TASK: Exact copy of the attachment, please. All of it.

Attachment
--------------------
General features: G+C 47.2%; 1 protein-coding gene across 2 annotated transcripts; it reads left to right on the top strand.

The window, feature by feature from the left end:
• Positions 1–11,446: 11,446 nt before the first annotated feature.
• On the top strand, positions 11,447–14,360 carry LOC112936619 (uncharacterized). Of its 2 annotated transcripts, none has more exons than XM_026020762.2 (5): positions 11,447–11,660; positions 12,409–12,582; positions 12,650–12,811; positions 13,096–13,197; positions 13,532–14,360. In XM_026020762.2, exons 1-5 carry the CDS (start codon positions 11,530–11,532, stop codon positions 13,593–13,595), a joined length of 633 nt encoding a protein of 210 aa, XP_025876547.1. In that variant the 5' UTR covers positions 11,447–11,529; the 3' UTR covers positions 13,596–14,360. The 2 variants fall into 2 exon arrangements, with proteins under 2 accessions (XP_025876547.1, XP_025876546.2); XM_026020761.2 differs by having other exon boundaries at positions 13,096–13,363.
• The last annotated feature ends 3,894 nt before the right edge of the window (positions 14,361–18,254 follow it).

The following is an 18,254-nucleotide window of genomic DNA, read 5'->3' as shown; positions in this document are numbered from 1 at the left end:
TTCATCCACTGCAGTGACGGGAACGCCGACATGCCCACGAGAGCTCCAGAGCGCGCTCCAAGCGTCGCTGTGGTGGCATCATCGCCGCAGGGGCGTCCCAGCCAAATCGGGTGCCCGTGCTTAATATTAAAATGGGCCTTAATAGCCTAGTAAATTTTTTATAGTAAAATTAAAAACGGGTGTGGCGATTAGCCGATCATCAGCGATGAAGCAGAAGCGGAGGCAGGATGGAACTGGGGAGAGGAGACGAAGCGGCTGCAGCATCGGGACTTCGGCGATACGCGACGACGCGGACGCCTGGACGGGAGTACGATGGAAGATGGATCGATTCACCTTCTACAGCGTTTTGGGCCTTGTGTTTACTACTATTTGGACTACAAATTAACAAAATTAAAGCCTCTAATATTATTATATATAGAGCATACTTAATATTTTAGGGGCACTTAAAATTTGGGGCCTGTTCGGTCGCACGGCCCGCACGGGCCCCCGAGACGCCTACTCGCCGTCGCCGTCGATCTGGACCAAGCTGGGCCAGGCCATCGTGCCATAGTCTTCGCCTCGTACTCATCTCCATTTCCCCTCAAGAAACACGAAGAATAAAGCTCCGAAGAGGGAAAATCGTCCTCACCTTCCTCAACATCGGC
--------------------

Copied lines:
General features: G+C 47.2%; 1 protein-coding gene across 2 annotated transcripts; it reads left to right on the top strand.

The window, feature by feature from the left end:
• Positions 1–11,446: 11,446 nt before the first annotated feature.
• On the top strand, positions 11,447–14,360 carry LOC112936619 (uncharacterized). Of its 2 annotated transcripts, none has more exons than XM_026020762.2 (5): positions 11,447–11,660; positions 12,409–12,582; positions 12,650–12,811; positions 13,096–13,197; positions 13,532–14,360. In XM_026020762.2, exons 1-5 carry the CDS (start codon positions 11,530–11,532, stop codon positions 13,593–13,595), a joined length of 633 nt encoding a protein of 210 aa, XP_025876547.1. In that variant the 5' UTR covers positions 11,447–11,529; the 3' UTR covers positions 13,596–14,360. The 2 variants fall into 2 exon arrangements, with proteins under 2 accessions (XP_025876547.1, XP_025876546.2); XM_026020761.2 differs by having other exon boundaries at positions 13,096–13,363.
• The last annotated feature ends 3,894 nt before the right edge of the window (positions 14,361–18,254 follow it).

The following is an 18,254-nucleotide window of genomic DNA, read 5'->3' as shown; positions in this document are numbered from 1 at the left end:
TTCATCCACTGCAGTGACGGGAACGCCGACATGCCCACGAGAGCTCCAGAGCGCGCTCCAAGCGTCGCTGTGGTGGCATCATCGCCGCAGGGGCGTCCCAGCCAAATCGGGTGCCCGTGCTTAATATTAAAATGGGCCTTAATAGCCTAGTAAATTTTTTATAGTAAAATTAAAAACGGGTGTGGCGATTAGCCGATCATCAGCGATGAAGCAGAAGCGGAGGCAGGATGGAACTGGGGAGAGGAGACGAAGCGGCTGCAGCATCGGGACTTCGGCGATACGCGACGACGCGGACGCCTGGACGGGAGTACGATGGAAGATGGATCGATTCACCTTCTACAGCGTTTTGGGCCTTGTGTTTACTACTATTTGGACTACAAATTAACAAAATTAAAGCCTCTAATATTATTATATATAGAGCATACTTAATATTTTAGGGGCACTTAAAATTTGGGGCCTGTTCGGTCGCACGGCCCGCACGGGCCCCCGAGACGCCTACTCGCCGTCGCCGTCGATCTGGACCAAGCTGGGCCAGGCCATCGTGCCATAGTCTTCGCCTCGTACTCATCTCCATTTCCCCTCAAGAAACACGAAGAATAAAGCTCCGAAGAGGGAAAATCGTCCTCACCTTCCTCAACATCGGC